Traditionally house builders rarely seem to install enough mains sockets to satisfy the gadgetry needs of your average family. My granny had very few mains-driven mod-cons and could cope quite happily with only one or two sockets per room, even going so far as to diligently switch them all off at night, however for most of us a couple of outlets just isn’t going to cut the mustard, or indeed power the TV, PlayStation, DVD, DigiBox, mobile charger, floor lamp and laptop. At least, not simultaneously... unless you start hanging multi-way adaptors off your wall sockets.

I get asked about whether these things are safe or not and the short answer is yes, but only if used properly. So let’s have a closer look at what’s out there and where things can go wrong...

Shopping around for the best energy deal should be fairly simple and is an effective way of checking you are getting value for money, and if you find you're not, you should be able to save yourself a wad of cash every year by switching your tariff or supplier. A lot of people are put off because they believe it will be a hassle, and I'm certainly not going to make any guarantees against cock-ups by the big boys, however the energy companies should manage the switch for you without any engineer visits or the juice being cut off!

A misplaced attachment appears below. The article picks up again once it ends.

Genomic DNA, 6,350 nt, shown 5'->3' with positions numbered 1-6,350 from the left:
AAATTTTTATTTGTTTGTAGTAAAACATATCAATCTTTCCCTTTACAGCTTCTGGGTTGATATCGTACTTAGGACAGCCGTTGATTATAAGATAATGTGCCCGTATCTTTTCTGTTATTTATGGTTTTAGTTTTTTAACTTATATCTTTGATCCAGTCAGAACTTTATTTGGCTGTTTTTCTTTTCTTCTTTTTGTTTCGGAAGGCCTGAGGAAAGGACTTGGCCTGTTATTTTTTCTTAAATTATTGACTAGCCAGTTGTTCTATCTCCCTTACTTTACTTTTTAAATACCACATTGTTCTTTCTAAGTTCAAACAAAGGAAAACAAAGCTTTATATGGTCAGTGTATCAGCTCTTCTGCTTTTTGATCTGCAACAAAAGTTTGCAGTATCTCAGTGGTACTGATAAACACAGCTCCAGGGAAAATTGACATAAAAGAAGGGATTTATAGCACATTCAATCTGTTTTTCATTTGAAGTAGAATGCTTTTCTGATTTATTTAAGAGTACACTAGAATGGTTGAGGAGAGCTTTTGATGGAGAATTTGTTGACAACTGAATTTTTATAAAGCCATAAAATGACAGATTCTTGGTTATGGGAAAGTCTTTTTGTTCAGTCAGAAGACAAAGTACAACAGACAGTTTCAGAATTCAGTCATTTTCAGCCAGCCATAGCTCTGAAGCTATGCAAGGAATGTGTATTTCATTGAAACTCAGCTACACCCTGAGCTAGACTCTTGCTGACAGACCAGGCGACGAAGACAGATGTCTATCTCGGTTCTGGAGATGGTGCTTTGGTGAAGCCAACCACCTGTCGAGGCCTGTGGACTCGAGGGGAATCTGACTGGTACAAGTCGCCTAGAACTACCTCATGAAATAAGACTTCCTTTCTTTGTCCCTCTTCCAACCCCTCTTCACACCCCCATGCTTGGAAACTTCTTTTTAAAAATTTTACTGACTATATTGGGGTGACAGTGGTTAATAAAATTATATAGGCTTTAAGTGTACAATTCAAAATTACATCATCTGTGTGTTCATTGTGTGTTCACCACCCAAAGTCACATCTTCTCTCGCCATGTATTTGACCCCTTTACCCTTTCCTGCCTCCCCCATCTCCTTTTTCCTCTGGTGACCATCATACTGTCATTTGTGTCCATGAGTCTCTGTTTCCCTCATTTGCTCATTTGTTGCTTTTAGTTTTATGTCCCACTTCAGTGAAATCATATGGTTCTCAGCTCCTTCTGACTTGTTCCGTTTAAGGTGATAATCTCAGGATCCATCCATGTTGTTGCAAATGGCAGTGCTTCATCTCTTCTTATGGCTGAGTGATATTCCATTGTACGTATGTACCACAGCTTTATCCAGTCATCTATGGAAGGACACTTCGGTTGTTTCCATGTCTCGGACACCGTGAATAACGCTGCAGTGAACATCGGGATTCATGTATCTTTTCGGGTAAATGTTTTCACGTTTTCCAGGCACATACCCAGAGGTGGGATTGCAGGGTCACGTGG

So what is Part P?

Building regulations Part P came into effect on 1st January 2005 and concerns the safety of electrical installation work in dwellings in England and Wales. Anybody performing electrical work in the home should ensure they conform to this and to other relevant Approved Documents such as Part A (Structure), Part B (Fire Safety), Part L (Conservation of Fuel and Power), etc. A full list of the Approved Documents can be found and printed here:

Thinking of installing a domestic burglar alarm?

Firstly, what is it for? Strange question I know, but generally people install these things to protect the house when they're not present, or so they can sleep easier at night without worrying that every bump and bang is someone wanting to get their hands on the family jewels (so to speak), or both.

There are several ways to get broadband into the home with the two most common being via a cable TV provider or over a standard telephone line. For those without broadband, or those who want to extend their Internet access around their home, I’ll provide more detail here about these two types of service and how I can help.